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Health Communications Coordinator Bethany Traverse Talks about the Heart Behind the Barnstable County COVID-19 Helpline

“Volunteers do not necessarily have the time; they just have the heart.”  – Elizabeth Andrew

A screen shot showing six of our Medical Reserve Corps Helpline Volunteers during a “daily debrief”. Clockwise from top left: MRC COVID-19 Helpline Volunteer Vivian Esswein, Pat Picard, Barbara Good, Health Communications Coordinator Bethany Traverse, Cathy Read, Judy Stevens, Natalie Mariano.

A few weeks ago, after a hectic morning putting out fires following the announcement of a pause in distribution of the Johnson & Johnson vaccine, I ventured out for a walk in the woods near the Santuit Pond Conservation Area to clear my head. As the Health Communications Coordinator, I’d already spent half the day helping to prepare press releases and social media posts, thinking about vaccine hesitancy and clinic registration. Suddenly the term “hot wash” popped into my head like a catchy song. It’s a funny word that comes up often in incident response. It means “…the immediate after-action discussions and evaluations of an agency’s performance following a major event”. I laughed to myself thinking of the hot wash that will likely take place after a doozy like COVID. So many things could have been addressed differently, better, more efficiently, with more planning, more foresight—in every level of every sector; no doubt it will be a hot topic in public health conferences nation-wide for decades to come. But for me, there is one very positive thing about this debacle that overshadows everything else, as it is one of the great successes of this life-altering pandemic. Volunteerism.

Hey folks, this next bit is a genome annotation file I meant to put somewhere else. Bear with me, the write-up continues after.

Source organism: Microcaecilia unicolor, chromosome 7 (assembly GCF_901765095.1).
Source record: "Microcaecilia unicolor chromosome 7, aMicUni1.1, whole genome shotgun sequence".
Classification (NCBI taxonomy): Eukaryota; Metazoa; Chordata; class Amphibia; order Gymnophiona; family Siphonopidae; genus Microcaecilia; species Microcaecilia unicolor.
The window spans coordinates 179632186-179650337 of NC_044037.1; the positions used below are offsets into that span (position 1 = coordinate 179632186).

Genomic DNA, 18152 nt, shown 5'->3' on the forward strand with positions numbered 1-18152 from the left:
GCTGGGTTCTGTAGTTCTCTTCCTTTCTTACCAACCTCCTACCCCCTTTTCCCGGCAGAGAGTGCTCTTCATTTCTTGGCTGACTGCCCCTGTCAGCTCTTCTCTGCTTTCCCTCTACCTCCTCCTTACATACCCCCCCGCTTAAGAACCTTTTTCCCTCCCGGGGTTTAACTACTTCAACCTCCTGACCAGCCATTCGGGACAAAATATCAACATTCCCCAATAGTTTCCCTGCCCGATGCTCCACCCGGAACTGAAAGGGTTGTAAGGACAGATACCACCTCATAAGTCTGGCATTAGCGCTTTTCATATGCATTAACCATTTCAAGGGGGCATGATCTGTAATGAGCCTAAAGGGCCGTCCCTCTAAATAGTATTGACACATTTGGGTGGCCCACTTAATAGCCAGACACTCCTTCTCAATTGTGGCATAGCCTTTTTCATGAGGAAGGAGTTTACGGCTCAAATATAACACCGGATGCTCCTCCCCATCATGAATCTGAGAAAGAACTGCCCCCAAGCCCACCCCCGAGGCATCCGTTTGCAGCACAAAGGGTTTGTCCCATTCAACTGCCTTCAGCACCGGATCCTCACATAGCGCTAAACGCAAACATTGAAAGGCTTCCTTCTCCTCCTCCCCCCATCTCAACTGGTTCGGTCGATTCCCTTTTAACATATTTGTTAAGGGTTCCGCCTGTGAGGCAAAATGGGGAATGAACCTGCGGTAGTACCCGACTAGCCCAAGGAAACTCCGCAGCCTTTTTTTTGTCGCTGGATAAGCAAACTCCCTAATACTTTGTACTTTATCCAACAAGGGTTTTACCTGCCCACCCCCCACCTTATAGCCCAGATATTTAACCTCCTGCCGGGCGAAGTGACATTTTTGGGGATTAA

Now is a Perfect Time to Thank our Volunteers

It’s National Volunteer Month. What better time to acknowledge the hard work of our fellow community members who have been helping diligently and quietly behind the scenes of the COVID-19 pandemic, for no reason other than…they care. There are so many of these silent heroes that deserve recognition and praise, but I would like to highlight one small group who has played an integral role in helping our community members wade through the confusion and anxiety of COVID-19. They are the volunteers who support the Barnstable County COVID-19 Helpline.

How the Helpline Began

The Helpline was established in mid-January 2021 when one of our newly elected commissioners, Mark Forest, recognized the ever-increasing volume and complexity of information related to the pandemic. The situation was evolving daily, with information exploding out of the federal government, the state, media outlets, research institutions and public health entities. It was difficult for even public health officials to stay on top of and the public was bemused. Healthcare providers were swamped with calls and a quest for information was a circuitous trip through call prompts and voicemail boxes, with very little likelihood of hearing a voice on the other end of the line. Meanwhile, promises of a long-awaited vaccine rollout were looming, and people wanted answers.